The Special Court for Sierra Leone found former Liberian President Charles Taylor guilty of war crimes and crimes against humanity. The warlord was judged by the special court since June 2007 for his involvement in Sierra Leone’s bloody 11 year civil war.
The court found him guilty of 11 counts, including, besides war crimes and crimes against humanity, other serious violations of international humanitarian law, such as pillage, murder, rape and the use of child soldiers in an armed conflict. He will be sentenced on May 30.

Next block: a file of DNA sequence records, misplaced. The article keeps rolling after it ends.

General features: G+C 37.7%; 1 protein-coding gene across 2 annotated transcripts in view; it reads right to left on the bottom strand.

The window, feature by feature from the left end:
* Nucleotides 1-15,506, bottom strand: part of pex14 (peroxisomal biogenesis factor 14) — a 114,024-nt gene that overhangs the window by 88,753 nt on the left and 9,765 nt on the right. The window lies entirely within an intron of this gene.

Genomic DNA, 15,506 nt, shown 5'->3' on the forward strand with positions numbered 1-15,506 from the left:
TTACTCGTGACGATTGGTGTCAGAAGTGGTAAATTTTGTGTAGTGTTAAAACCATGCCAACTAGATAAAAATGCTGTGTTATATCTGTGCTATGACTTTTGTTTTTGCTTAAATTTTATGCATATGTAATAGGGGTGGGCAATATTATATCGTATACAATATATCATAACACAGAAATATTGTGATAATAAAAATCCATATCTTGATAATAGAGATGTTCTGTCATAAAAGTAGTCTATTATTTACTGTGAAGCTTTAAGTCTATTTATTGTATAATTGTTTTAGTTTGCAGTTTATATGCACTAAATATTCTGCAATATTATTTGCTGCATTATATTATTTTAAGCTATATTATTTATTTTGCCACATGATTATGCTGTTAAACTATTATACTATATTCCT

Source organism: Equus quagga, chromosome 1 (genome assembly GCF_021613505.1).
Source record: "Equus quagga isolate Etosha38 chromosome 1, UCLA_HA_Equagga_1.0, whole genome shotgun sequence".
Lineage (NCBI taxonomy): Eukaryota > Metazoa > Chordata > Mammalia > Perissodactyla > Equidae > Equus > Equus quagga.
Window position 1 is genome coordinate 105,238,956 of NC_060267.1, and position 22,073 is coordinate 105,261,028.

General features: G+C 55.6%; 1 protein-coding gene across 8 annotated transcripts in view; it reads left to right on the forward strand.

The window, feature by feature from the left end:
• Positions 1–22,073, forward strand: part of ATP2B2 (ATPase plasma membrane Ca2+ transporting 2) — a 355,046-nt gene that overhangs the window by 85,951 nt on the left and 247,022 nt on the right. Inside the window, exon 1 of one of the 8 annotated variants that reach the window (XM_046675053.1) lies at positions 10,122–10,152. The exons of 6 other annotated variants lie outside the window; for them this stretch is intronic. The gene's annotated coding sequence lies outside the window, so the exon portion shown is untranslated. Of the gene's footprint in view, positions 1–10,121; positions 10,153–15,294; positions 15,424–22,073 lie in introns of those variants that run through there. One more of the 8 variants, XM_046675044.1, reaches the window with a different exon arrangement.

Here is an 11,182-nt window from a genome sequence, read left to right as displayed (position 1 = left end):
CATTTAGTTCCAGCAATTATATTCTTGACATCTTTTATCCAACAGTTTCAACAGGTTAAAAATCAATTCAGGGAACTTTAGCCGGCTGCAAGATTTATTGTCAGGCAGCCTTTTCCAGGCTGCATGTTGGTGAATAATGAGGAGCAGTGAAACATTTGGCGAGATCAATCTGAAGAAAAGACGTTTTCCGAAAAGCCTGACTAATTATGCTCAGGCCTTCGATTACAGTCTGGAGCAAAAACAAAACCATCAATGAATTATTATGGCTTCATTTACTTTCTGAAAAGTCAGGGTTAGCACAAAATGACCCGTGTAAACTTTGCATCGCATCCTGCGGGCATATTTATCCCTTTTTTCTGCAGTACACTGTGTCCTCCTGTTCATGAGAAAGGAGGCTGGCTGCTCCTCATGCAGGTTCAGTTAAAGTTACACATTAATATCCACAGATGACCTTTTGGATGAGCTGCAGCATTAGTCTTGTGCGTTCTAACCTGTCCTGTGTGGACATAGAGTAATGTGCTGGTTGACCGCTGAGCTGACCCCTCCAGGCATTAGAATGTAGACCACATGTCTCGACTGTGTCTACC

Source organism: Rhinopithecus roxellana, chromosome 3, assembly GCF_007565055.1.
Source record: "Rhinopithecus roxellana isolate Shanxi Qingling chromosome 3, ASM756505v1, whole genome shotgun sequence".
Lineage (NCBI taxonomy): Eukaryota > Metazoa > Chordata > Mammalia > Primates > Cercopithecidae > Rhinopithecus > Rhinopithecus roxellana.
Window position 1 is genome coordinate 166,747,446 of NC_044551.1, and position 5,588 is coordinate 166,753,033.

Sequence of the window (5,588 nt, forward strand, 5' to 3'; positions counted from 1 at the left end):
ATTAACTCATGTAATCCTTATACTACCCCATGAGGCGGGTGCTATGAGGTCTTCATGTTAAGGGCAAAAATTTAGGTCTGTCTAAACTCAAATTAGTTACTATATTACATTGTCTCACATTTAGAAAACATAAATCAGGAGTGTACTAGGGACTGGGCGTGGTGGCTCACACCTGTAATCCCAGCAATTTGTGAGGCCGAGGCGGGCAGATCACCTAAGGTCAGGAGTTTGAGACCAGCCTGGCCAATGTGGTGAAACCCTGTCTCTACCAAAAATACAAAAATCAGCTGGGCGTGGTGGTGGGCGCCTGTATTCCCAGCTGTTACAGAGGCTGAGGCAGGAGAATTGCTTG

Charles Taylor, a rebel in the early 90s, was president of Liberia from 1997 to 2003. He was suspected of having ignited and nurtured the civil war in Sierra Leone to control the country’s diamond resources. The war that lasted from 1991 to 2001 cost more than 100000 lives.
Charles Taylor was arrested in 2006 in Nigeria while he was trying to escape to Cameroon. The NGOs working in the field of human rights deem Taylor’s indictment a victory for human rights. Other warlords like the Congolese Jean Pierre Bemba are standing trial for similar charges.
Through such trials and indictments, international bodies are sending a warning to all warlords across the world, who think that they can escape justice, that sooner or later they will pay for their crimes.